✓ A series of 12 surgically treated and pathologically proven cranial chordomas presenting in children and young adults is reviewed. These rare tumors occur in relation to the path of the primitive notochord; four were parasellar, six were mid-clival, and two were inferior clival in location. Pathological evaluation revealed five of the tumors to have a significant chondroid component. Follow-up studies ranging from 1 month to 21 years revealed that eight patients were alive, all of whom had received radiation therapy following surgery.

Restricted access

Gary L. Rea, Robert D. Akerson, Gaylan L. Rockswold and Stephen A. Smith

✓ Subependymomas are extremely rare tumors in the pediatric population and, when they occur, they are usually of a mixed type with elements of subependymoma and ependymoma. This report is of a 2½-year-old male infant with a pure subependymoma of the fourth ventricle.

Restricted access

Supratentorial malignant gliomas of childhood

Results of treatment with radiation therapy and chemotherapy

Surasak Phuphanich, Michael S. B. Edwards, Victor A. Levin, Pamela S. Vestnys, William M. Wara, Richard L. Davis and Charles B. Wilson

B rain tumors are the most common solid tumors in the pediatric age group, with an incidence of approximately 2.5 per 100,000 children under 16 years of age; they also account for 16% of all cancer in children. 2, 27 Gliomas, in particular supratentorial gliomas, 11, 13, 21 account for 60% of primary pediatric brain tumors 4 and have the highest rate of recurrence. The natural history of this disease in children is a steady progression to death, with a median survival time of less than 45 weeks. 6 While the relationship between prognosis and histology and

Restricted access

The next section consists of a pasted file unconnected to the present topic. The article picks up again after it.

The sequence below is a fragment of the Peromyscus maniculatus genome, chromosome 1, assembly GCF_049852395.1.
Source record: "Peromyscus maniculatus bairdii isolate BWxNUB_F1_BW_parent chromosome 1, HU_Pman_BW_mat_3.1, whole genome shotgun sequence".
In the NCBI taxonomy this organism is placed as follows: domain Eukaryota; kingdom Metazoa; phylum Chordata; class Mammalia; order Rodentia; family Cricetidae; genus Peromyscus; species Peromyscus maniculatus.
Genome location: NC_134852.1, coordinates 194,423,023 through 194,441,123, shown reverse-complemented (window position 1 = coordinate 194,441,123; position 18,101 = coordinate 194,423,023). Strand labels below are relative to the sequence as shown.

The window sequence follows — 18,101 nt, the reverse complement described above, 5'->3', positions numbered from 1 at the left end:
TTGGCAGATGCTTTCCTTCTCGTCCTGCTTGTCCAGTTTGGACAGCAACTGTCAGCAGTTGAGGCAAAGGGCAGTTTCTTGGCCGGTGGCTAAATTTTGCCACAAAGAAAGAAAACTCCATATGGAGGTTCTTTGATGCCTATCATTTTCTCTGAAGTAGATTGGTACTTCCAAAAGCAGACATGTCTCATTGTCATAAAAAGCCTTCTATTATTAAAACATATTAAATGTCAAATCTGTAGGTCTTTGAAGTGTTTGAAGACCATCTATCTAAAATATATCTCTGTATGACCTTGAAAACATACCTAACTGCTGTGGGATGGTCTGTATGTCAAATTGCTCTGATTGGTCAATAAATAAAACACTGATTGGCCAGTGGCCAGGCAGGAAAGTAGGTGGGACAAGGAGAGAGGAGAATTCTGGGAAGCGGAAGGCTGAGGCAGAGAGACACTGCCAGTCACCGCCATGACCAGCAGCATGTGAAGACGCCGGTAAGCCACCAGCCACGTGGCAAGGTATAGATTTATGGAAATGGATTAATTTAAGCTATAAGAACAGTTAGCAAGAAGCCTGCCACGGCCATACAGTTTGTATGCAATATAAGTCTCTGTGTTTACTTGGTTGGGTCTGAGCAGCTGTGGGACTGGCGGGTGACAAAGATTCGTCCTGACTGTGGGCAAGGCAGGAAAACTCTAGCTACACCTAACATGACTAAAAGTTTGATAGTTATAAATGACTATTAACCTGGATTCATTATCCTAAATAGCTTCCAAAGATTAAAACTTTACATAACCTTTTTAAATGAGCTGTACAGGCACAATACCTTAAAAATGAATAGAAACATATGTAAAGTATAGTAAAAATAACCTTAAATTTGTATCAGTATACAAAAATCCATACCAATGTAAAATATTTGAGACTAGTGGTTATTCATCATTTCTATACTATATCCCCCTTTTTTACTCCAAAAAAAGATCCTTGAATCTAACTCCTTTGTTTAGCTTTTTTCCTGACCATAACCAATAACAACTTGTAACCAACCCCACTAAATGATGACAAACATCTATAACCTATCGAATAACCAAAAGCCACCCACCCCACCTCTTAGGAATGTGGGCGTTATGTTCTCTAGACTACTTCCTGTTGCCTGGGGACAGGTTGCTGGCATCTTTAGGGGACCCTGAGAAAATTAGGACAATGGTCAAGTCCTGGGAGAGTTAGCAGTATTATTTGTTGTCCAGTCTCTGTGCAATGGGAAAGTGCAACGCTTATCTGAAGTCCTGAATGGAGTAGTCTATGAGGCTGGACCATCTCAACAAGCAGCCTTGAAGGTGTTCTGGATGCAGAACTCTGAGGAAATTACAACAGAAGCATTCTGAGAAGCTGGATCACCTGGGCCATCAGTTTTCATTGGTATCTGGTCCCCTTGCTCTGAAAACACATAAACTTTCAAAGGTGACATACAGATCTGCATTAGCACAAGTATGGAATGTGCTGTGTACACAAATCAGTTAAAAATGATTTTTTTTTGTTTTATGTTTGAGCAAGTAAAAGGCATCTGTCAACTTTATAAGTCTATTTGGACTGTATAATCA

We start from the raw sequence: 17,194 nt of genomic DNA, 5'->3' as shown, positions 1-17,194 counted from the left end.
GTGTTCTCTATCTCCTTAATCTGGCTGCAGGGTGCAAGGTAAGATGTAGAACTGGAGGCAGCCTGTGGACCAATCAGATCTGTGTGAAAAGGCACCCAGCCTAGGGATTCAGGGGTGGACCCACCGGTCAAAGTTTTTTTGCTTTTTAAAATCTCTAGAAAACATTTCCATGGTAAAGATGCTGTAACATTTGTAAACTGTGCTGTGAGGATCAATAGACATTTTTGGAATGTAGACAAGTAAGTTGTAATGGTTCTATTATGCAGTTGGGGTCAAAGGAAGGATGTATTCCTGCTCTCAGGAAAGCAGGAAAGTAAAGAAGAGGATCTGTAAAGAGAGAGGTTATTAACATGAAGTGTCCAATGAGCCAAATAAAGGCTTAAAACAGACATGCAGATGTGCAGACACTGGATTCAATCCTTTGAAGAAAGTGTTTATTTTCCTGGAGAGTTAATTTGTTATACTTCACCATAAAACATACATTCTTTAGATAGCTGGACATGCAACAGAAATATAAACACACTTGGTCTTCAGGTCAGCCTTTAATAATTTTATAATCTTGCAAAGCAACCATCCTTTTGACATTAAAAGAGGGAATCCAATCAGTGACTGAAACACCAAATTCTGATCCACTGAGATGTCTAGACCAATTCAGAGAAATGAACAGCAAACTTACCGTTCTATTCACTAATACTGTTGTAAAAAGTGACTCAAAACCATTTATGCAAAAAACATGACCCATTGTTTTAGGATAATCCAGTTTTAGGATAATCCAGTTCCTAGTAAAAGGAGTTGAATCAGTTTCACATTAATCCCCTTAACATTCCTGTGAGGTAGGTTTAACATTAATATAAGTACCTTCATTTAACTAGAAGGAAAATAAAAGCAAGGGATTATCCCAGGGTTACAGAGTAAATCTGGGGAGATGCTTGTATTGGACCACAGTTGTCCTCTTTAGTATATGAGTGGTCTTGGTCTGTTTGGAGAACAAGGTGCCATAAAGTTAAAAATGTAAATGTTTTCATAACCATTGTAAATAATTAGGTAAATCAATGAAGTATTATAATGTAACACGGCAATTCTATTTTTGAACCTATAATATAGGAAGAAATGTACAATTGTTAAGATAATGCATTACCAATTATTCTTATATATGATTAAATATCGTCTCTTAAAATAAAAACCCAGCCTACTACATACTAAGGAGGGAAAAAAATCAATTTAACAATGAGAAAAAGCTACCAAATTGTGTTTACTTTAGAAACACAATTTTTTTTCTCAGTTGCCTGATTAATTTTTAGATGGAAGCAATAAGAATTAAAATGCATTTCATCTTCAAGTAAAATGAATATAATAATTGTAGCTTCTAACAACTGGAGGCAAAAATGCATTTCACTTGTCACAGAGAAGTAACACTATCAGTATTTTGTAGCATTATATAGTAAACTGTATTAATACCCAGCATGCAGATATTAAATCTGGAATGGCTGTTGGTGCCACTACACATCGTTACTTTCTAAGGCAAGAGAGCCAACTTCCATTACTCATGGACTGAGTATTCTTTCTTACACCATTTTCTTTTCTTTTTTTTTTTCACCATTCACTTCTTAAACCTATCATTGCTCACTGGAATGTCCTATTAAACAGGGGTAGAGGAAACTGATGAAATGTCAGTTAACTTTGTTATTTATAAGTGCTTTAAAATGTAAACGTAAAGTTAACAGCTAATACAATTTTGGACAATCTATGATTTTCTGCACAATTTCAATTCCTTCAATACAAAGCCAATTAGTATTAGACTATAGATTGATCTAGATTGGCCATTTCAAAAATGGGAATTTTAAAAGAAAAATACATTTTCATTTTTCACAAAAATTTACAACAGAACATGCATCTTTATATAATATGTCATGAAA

Immunohistochemistry of central nervous system tumors

Its contributions to neurosurgical diagnosis

Jose M. Bonnin and Lucien J. Rubinstein

Neuropathol 60: 271–277,1983 77. Nakamura Y , Becker LE , Marks A : Distribution of immunoreactive S-100 protein in pediatric brain tumors. J Neuropathol Exp Neurol 43 : 136 – 145 , 1983 Nakamura Y, Becker LE, Marks A: Distribution of immunoreactive S-100 protein in pediatric brain tumors. J Neuropathol Exp Neurol 43: 136–145, 1983 78. Nakane PK : Classifications of anterior pituitary cell types with immunoenzyme histochemistry. J Histochem Cytochem 18 : 9 – 20 , 1970 Nakane PK

Restricted access

Dennis E. Bullard and Darell D. Bigner

CNS. The patients' age at onset and the poor prognosis make the economic and personal impact of these tumors far greater than numbers alone would indicate, ranking fourth among males and eighth among females in the order of neoplastic causes for lost work years. 126 Malignant gliomas, which are the most commonly occurring primary CNS tumors in adults (representing between 15% and 40% of all intracranial neoplasms) and medulloblastomas (which account for one-fourth of all pediatric brain tumors) 27, 61, 166 are, in large part, responsible for this situation. 27, 51

Restricted access

Masakazu Takayasu, Masato Shibuya, Masahiko Kanamori, Yoshio Suzuki, Koichiro Ogura, Naoki Kageyama, Hayato Umekawa and Hiroyoshi Hidaka

191: 523–531, 1980 21. Nakamura Y , Becker LE , Marks A : Distribution of immunoreactive S-100 protein in pediatric brain tumors. J Neuropathol Exp Neurol 42 : 136 – 145 , 1983 Nakamura Y, Becker LE, Marks A: Distribution of immunoreactive S-100 protein in pediatric brain tumors. J Neuropathol Exp Neurol 42: 136–145, 1983 22. Schanne FAX , Kane AB , Young EE , et al : Calcium dependence of toxic cell death: a final common pathway. Science 206 : 700 – 702 , 1979